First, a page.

What is palmar erythema?
Palmar erythema is redness involving the heel of the palm, and occasionally the fingers.
What are the characteristics of palmar erythema?
Palmar erythema is characteristically:
- Symmetrical (both hands)
- Slightly warm
The degree of redness varies with emotional states, elevation of the hand, temperature and pressure on the palm.
What are the causes of palmar erythema?
The redness of palmar erythema is due to increased dilatation of surface capillaries in the hand. The degree of redness is often related to the severity of any underlying disease (if present). In many cases this can be related to the amount of circulating oestrogen.
Palmar erythema may be completely normal for an individual (primary), or be a sign of underlying disease (secondary).
Primary palmar erythema
Primary palmar erythema is classified as:
- Pregnancy-related (30% of pregnant women will develop palmar erythema)
- Unknown cause (idiopathic)
Secondary palmar erythema
Causes of secondary palmar erythema include:
- Liver disease: cirrhosis (23% of people with liver cirrhosis develop palmar erythema), Wilson disease, haemochromatosis
- Endocrine/nutritional: 18% of people with thyrotoxicosis and 4% of people with diabetes develop palmar erythema
- Autoimmune diseases: over 60% of people with rheumatoid arthritis develop palmar erythema
- Drug-induced palmar erythema: drugs include topiramate and salbutamol if the liver is functioning normally, or amiodarone, cholestyramine and gemfibrozil if there is liver impairment
- Other: including infections, atopic dermatitis, primary or metastatic brain cancer, smoking and chronic obstructive lung disease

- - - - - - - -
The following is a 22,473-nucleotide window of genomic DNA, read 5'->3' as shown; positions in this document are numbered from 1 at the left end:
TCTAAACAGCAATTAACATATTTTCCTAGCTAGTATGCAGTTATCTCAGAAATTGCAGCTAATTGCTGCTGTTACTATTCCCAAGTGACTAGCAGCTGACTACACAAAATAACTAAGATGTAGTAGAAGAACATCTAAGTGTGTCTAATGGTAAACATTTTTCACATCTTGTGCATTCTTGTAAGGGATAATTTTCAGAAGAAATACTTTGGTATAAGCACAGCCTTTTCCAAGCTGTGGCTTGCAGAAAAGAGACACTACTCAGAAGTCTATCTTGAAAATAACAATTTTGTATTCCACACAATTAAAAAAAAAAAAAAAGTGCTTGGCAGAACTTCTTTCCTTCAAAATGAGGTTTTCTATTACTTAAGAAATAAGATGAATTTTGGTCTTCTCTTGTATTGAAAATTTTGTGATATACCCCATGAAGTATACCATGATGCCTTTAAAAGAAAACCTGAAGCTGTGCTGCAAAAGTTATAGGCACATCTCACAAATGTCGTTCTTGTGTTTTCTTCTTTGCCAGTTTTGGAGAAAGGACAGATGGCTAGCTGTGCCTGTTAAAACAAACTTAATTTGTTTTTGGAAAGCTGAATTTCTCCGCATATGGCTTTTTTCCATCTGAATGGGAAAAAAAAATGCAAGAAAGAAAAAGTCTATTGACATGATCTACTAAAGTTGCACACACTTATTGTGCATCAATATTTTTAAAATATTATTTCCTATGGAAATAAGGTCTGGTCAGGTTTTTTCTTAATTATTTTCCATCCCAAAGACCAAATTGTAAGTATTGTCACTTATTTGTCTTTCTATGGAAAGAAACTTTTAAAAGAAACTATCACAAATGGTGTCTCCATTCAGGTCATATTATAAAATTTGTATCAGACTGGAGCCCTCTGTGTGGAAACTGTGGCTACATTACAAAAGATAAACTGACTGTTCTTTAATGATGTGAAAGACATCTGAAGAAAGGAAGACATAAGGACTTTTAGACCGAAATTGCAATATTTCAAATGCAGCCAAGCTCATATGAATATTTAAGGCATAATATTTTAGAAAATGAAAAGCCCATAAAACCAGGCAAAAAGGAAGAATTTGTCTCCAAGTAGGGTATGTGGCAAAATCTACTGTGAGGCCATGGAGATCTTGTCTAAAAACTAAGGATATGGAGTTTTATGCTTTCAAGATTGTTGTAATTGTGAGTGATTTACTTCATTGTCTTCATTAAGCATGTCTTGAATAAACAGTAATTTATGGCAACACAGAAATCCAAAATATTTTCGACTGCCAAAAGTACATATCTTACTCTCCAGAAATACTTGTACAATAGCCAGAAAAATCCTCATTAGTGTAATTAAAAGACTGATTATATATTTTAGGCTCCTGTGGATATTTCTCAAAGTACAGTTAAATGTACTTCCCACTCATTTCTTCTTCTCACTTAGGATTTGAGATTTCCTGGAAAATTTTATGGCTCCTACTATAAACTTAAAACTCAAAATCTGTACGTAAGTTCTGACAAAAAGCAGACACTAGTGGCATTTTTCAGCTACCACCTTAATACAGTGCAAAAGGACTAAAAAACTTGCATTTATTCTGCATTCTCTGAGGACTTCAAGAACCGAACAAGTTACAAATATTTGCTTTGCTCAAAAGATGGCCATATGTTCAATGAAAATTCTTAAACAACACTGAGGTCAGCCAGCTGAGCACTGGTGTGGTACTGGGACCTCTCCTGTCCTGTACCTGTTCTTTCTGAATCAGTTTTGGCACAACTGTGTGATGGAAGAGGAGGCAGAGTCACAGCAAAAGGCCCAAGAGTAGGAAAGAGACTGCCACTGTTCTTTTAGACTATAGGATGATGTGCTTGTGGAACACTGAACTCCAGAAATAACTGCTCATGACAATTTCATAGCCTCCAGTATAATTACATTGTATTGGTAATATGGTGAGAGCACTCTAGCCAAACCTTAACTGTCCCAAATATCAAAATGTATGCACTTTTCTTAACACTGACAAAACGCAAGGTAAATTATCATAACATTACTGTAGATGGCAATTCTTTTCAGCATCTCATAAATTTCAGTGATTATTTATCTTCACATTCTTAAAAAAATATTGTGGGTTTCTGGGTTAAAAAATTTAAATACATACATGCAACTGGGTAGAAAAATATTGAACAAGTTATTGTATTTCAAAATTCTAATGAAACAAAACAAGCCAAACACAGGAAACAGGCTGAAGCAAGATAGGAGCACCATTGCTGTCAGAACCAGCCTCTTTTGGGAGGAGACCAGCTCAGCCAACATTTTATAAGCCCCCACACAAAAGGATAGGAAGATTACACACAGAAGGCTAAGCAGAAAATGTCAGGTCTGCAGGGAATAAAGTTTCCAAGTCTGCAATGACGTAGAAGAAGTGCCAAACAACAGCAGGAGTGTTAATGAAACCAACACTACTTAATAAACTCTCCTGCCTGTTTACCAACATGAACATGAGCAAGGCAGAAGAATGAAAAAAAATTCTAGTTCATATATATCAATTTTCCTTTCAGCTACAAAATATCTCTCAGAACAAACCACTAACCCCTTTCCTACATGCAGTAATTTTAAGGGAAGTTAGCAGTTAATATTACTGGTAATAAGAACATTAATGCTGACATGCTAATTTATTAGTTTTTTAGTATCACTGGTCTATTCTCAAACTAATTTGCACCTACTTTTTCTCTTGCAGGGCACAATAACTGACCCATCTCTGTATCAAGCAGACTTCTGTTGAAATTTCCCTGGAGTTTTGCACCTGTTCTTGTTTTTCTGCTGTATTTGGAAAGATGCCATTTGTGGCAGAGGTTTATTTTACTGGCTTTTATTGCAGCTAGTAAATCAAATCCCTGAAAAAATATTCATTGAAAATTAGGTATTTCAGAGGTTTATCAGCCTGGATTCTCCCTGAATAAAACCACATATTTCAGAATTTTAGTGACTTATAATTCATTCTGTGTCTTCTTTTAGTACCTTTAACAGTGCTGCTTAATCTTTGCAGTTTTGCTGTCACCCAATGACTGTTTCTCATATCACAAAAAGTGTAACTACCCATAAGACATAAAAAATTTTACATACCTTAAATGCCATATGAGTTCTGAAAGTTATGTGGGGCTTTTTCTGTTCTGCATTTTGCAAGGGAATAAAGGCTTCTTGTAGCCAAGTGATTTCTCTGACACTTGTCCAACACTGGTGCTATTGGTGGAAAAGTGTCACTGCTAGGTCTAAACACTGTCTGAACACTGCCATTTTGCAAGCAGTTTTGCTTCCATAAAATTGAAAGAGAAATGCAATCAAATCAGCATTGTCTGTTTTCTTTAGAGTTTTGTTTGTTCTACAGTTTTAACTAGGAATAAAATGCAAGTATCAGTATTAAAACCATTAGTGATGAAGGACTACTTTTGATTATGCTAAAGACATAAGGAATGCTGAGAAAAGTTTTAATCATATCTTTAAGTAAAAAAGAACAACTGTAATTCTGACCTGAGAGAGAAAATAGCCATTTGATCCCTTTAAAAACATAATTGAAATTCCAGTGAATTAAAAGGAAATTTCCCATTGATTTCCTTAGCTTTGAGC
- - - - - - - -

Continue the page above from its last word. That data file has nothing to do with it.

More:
In children, the most common causes of palmar erythema are:
- Hereditary palmar erythema
- Kawasaki disease
- Congenital syphilis
- Wilson disease
- Hepatopulmonary hypertension
Investigations for palmar erythema
The following work-up is recommended for all patients presenting with palmar erythema:
- Complete history and physical examination
- Complete blood count
- Liver function and blood urea nitrogen/creatinine
- Hepatitis B and C virus serology
- Fasting glucose
- Thyroid stimulating hormone
- Chest x-ray
In addition to these tests, a clinician may consider ordering ceruloplasmin, proalbumin, albumin, rheumatoid factor, Cyclic Citrullinated Peptide Antibodies (CCPA), ANA, SSA, SSB, MRI brain, CT chest/abdomen/pelvis or a bone marrow biopsy.
Treatment of palmar erythema
No treatment is indicated for primary palmar erythema.
If the cause of the palmar erythema is thought to be secondary to a drug, then it may be advisable to stop it. Treatment of an underlying cause of the palmar erythema may or may not lead to improvement of the redness.